Gyalzen Sherpa, 85, one of three surviving Sherpa from the first Everest expedition, climbed into a horse-drawn carriage with Hillary, 83, and his wife, June, and placed yellow scarves around their necks.
They then set off at the head of a parade of carriages bearing other famous Everest mountaineers as a Gurkha army band played on bagpipes and drums and local children waved flags.
"It's a historic moment for Nepal. And I feel it's being done in the right way," said Jamlin Norgay, son of the late Tenzing Norgay, who with Hillary was the first to reach the 29,035-foot summit on May 29, 1953. "It's an honor bestowed on my father and Hillary."
Norgay himself reached the summit in 1996. He rode in the second carriage, with Junko Tabei from Japan, the first woman to climb Everest.
"More women have got to climb Everest now," Tabei said, adding that only 5 percent of the 1,200 people who have reached the summit of Everest have been women. "Many young people should climb."
Close behind them on foot were hundreds of other climbers and fans.
The procession paused in Katmandu's central Durbar Square, where the Nepal Mountaineering Association and city officials handed scarves, books, wooden carvings and photographs to several famous climbers, including Hillary, Tabei, Norgay and Italian Reinhold Messner, the first person to climb Everest without bottled oxygen.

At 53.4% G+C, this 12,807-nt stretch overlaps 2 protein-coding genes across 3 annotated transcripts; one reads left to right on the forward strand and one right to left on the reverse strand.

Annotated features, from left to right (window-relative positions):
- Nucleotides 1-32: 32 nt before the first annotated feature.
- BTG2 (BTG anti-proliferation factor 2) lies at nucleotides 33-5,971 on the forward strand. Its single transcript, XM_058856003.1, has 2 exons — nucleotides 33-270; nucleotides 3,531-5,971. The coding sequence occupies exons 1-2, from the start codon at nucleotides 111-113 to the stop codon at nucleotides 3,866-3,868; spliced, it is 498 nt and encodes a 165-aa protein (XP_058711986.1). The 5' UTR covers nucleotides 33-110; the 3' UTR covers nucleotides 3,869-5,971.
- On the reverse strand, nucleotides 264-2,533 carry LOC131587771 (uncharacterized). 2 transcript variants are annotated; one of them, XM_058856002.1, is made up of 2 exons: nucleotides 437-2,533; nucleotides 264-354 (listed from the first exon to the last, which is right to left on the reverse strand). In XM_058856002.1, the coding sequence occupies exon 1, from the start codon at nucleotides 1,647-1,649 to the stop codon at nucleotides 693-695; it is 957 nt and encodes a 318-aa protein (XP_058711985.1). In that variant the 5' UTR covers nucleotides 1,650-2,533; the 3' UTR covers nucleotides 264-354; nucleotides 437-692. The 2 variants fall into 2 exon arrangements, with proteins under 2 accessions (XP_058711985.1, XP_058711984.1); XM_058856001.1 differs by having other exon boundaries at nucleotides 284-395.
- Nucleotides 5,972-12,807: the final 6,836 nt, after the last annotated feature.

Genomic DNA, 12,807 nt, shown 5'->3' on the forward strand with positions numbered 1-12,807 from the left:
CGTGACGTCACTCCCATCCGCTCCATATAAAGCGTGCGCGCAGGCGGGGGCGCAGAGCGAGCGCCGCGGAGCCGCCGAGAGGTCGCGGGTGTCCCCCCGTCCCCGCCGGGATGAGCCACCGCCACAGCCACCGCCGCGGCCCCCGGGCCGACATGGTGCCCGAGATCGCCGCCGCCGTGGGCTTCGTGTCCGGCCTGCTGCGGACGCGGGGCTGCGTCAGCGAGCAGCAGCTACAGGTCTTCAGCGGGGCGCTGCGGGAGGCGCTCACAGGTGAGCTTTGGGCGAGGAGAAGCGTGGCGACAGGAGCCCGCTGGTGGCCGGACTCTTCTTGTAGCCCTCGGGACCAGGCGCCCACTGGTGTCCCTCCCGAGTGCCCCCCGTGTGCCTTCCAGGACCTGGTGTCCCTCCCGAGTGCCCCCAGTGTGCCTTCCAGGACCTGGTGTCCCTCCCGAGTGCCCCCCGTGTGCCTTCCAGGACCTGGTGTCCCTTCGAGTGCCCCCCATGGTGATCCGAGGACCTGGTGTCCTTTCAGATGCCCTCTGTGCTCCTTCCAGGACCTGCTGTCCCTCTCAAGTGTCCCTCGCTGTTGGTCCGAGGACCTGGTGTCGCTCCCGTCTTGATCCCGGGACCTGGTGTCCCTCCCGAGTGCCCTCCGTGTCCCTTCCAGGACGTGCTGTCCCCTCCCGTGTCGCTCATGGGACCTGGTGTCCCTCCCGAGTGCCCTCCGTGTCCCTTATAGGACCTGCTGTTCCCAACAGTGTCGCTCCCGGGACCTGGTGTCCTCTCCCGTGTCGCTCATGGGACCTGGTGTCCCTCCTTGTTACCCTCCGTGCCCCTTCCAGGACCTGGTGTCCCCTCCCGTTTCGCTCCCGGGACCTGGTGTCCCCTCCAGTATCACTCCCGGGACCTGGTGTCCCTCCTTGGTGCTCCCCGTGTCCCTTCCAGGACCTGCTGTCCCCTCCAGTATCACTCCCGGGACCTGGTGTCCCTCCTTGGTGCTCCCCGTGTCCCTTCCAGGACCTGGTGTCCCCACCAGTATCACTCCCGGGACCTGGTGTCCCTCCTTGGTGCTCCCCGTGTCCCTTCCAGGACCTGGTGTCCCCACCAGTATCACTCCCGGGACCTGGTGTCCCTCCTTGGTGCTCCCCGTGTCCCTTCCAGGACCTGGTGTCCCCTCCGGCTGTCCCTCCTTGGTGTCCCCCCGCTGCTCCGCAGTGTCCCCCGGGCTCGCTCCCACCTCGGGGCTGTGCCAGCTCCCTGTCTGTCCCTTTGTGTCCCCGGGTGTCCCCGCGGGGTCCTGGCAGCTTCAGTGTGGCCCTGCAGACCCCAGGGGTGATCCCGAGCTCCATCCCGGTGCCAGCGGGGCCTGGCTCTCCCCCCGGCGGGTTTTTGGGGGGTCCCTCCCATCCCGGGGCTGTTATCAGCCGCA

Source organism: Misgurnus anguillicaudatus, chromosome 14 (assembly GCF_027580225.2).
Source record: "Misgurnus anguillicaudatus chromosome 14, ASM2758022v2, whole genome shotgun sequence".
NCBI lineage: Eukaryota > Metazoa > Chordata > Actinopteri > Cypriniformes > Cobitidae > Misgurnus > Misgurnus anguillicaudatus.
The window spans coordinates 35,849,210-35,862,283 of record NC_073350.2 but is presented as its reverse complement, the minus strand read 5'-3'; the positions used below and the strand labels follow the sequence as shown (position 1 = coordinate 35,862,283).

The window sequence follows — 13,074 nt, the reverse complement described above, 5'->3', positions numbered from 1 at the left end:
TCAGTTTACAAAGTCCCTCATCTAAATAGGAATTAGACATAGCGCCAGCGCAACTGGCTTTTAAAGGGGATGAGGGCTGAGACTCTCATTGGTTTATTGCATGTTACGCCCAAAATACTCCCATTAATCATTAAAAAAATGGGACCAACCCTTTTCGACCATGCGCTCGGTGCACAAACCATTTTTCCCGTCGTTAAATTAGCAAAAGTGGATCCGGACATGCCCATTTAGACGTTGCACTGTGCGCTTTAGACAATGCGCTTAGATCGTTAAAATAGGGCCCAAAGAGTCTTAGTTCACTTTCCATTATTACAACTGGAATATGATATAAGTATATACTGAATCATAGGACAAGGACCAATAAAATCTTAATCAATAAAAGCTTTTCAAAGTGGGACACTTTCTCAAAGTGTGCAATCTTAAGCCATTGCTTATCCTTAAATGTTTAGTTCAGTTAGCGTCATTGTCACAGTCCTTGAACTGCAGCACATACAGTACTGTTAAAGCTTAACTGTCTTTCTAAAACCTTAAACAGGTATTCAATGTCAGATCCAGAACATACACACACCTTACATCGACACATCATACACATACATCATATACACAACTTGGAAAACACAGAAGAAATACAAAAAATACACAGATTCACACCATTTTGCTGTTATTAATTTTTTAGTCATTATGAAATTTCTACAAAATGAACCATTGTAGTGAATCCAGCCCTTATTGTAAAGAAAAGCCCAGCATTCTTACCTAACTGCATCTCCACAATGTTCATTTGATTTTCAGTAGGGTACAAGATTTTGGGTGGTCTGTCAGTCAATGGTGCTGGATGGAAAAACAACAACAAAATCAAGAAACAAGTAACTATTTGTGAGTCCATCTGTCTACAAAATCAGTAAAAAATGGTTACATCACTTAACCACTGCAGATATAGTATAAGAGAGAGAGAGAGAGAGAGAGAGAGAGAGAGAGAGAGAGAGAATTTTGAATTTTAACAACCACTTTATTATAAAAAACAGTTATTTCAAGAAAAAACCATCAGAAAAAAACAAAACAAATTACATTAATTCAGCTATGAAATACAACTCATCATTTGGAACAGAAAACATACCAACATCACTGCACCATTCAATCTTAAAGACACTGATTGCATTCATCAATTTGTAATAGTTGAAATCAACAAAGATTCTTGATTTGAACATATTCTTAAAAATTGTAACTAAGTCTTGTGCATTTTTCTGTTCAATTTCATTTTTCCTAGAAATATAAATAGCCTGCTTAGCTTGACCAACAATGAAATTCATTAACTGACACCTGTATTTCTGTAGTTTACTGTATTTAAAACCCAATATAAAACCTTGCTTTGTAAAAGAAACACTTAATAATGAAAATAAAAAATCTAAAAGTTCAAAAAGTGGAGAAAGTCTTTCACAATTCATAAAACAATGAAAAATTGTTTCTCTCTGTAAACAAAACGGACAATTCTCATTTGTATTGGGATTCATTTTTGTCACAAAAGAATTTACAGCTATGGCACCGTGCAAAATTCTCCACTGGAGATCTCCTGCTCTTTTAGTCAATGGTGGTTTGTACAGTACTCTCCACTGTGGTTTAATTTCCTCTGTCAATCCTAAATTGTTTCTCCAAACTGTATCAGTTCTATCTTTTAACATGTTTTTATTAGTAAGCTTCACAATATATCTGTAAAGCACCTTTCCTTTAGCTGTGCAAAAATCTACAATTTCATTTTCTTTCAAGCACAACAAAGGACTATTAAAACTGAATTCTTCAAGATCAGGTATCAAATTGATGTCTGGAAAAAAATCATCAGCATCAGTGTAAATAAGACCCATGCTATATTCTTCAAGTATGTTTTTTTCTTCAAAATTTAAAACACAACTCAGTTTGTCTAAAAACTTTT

"Today has been a fantastic celebration of the warmth of the people of Nepal," Hillary told a cheering crowd that filled the square and the steps of several temples that surround the World Heritage Site.
The climbers are also scheduled to be honored by Nepal's King Gyanendra and Prime Minister Lokendra Bahadur Chand on Thursday's 50th anniversary.
Two-thirds of those who have climbed Everest in the last 50 years are believed to be still alive, but only about 100 have come to Nepal's weeklong celebration.
To mark the anniversary, a record number of people are climbing Everest this month. The Nepalese tourism ministry says more than 110 climbers and their Sherpa mountaineering guides have scaled the peak in the past few days and more will try before Thursday.
"In the 1950s, it was very hard to get to the summit. These days everybody climbs. I thought the mountain may have become lower than it was before," joked Gyalzen Sherpa, wearing a cowboy hat and a medal issued by Queen Elizabeth II for those in the first successful expedition.
He said he had received the medal from Tenzing Norgay.
New Everest records are still being set this season.
A 70-year-old Japanese ski instructor, Yuichiro Miura, became the oldest climber to reach the summit, while a 15-year-old Sherpa girl became the youngest.
Lakpa Gyelu, 35, raced from the 17,380-foot base camp to the summit in a record 10 hours and 56 minutes. While another Sherpa, Appa, 42, reached the summit for the 13th time.
By Laurinda Keys